Author: Ron Graham
Church Meeting Online
—Is it Scriptural?
Technology such as Skype has been used to help Christians isolated by distance or some other valid reason. Using this technology they have been able to meet with a church that they cannot attend physically. But is this practice scriptural?
1 With Others When Separated
Paul says to the Colossians, "For though I am absent in the flesh, yet I am with you in spirit, rejoicing to see your good order and the steadfastness of your faith in Christ." (Colossians 2:5). This establishes the principle that the inability to be physically present does not prevent people from still being present ("with you") in spirit.
The norm is to gather together in the flesh, but when that is impractical we have the means to still be present in spirit and to worship together "in spirit and in truth" (John 4:24).
By means of internet technology and telecommunications, we can actually participate in the church meeting. We are only “scattered” physically. We are “together” in that we can see each other, hear each other, talk to each other, and worship together.
As an example, at the time of this writing (March-April 2020) Australia’s leaders meet together in cabinet every day using teleconference technology. This is legally a “meeting’ with the same authority and effect as if they were at the same physical table. They even speak of “attending” these meetings although they are at a distance (physically) from each other.
Christians in New Testament times assembled together as they were able. Their only means of congregating was to convene a physical assembly. Today we have the ability to assemble online, and where appropriate we ought to use it. (It is appropriate when the primary and normal means, physical assembly, is not practicable).
Obviously we prefer physical assembly because it imitates the practice of first century Christians. But when that is prevented, we should still not "forsake the assembling of ourselves together" (Hebrews 10:25). Providence has granted us another means of assembly and we ought to use it.
2 Preaching the Word When Separated
In New Testament times the word was taught in physical presence face to face, or by "writing with pen and ink" (3John 1:18). This establishes the principle that the inability to be physically present does not prevent people from still hearing the word.
We are blessed in this century to be able to use not only pen and ink, but the printed word, telecommunications, videos, and the worldwide web. Everyone understands that "writing with pen and ink" is not the only means we are authorised to use when teaching at a distance.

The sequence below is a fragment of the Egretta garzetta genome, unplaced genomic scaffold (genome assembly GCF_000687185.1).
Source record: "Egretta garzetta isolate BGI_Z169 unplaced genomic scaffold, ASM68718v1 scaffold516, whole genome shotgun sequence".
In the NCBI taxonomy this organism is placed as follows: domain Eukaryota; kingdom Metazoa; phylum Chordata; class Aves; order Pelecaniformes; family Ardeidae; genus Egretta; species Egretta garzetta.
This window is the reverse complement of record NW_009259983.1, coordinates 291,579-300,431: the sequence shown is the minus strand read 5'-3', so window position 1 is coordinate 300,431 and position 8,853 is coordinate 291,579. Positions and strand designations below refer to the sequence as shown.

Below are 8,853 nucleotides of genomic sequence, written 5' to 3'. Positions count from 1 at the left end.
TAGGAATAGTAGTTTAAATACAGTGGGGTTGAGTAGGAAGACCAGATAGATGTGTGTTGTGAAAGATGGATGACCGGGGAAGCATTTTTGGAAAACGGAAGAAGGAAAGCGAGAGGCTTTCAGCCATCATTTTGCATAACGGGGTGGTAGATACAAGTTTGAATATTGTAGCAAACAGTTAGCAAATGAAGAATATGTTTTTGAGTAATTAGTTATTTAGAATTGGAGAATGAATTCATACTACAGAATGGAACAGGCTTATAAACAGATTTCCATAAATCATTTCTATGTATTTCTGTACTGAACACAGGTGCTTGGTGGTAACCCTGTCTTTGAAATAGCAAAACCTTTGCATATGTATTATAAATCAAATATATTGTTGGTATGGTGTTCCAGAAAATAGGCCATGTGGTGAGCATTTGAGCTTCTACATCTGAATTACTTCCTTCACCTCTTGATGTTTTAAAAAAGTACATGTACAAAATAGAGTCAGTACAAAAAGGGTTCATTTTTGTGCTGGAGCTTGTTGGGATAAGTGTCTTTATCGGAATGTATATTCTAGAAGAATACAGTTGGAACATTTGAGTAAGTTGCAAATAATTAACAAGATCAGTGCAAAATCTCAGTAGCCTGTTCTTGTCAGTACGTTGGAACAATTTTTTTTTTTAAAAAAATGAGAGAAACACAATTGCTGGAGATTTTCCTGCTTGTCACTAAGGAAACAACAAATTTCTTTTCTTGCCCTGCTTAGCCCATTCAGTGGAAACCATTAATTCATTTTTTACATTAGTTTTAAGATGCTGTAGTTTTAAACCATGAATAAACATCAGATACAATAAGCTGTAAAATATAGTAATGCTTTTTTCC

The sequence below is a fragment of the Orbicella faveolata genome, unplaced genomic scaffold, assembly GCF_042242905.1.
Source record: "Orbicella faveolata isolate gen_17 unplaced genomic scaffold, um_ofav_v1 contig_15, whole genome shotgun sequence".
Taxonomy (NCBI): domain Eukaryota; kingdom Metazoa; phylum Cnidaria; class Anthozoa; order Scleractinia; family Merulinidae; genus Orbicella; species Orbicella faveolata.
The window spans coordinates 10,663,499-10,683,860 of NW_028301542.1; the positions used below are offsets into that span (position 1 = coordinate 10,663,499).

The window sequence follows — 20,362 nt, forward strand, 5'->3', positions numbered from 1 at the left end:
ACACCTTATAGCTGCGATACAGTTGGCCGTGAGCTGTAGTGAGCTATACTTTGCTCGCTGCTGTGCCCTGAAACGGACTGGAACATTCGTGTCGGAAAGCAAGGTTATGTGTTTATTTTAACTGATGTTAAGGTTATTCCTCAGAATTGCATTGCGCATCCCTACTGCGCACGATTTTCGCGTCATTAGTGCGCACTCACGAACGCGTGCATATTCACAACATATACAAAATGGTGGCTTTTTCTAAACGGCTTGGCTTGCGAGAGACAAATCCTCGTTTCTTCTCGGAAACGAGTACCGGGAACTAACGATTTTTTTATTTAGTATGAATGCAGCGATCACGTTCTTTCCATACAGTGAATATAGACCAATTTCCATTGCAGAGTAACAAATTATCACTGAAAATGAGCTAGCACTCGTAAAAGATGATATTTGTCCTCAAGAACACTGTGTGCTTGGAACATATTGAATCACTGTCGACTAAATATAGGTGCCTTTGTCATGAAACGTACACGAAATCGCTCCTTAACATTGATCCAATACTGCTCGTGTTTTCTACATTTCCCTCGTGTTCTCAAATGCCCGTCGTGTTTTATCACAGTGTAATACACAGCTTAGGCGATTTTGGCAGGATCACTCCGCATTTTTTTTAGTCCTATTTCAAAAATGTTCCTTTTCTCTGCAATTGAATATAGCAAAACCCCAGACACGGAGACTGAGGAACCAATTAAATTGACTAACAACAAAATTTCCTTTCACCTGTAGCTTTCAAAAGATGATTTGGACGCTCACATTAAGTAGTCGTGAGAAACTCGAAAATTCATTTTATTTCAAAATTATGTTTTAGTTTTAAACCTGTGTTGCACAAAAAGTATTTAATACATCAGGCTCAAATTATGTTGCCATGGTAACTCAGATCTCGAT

In New Testament times the word was preached by every means available. We have more means available to day, and we ought to use them all.
3 Sharing the Lord’s Supper When Separated
Even the Lord’s Supper can be observed when the partakers are separated by distance. The Lord himself is present at the Lord s Supper. He drinks the cup with us in the kingdom of God (Mark 14:25).
Jesus promised to be in the midst of those who come together in his name (Matthew 18:20). He is not physically present is he? This establishes the principle that the lack of physical presence does not prevent people from still participating in the Lord’s Supper.
When people in a physical assembly partake of bread and cup, the emblems that each partake of are separated by distance, albeit only centimetres. Does it matter that, in online meetings, the emblems that each partake of are separated by kilometres?
Is any amount of distance prohibited when you can see and hear those you are worshiping with, be seen and heard by them, and partake with them?
Whether in physical presence or online presence, people are partaking “together” of “one bread” whatever the distance between each partaker’s hand. There is no less “communion” or “fellowship” with God and each other (1 Corinthians 10:16).
By the way, I'm not suggesting that people should “watch church online”. Worship is not something to watch as a spectator. It is something in which to participate.
Over the years, we get used to a certain manner of worshiping God. But what if the devil hinders us, and we can't do it anymore? God provides an alternative, and we must recognise, not reject, that blessing and God’s good providence.
Generally speaking, we should prefer to meet together physically when practicable. However, when that is not practicable, we ought to gather online with fellow Christians, if that is practicable. Let us thank God for such a blessing for our times.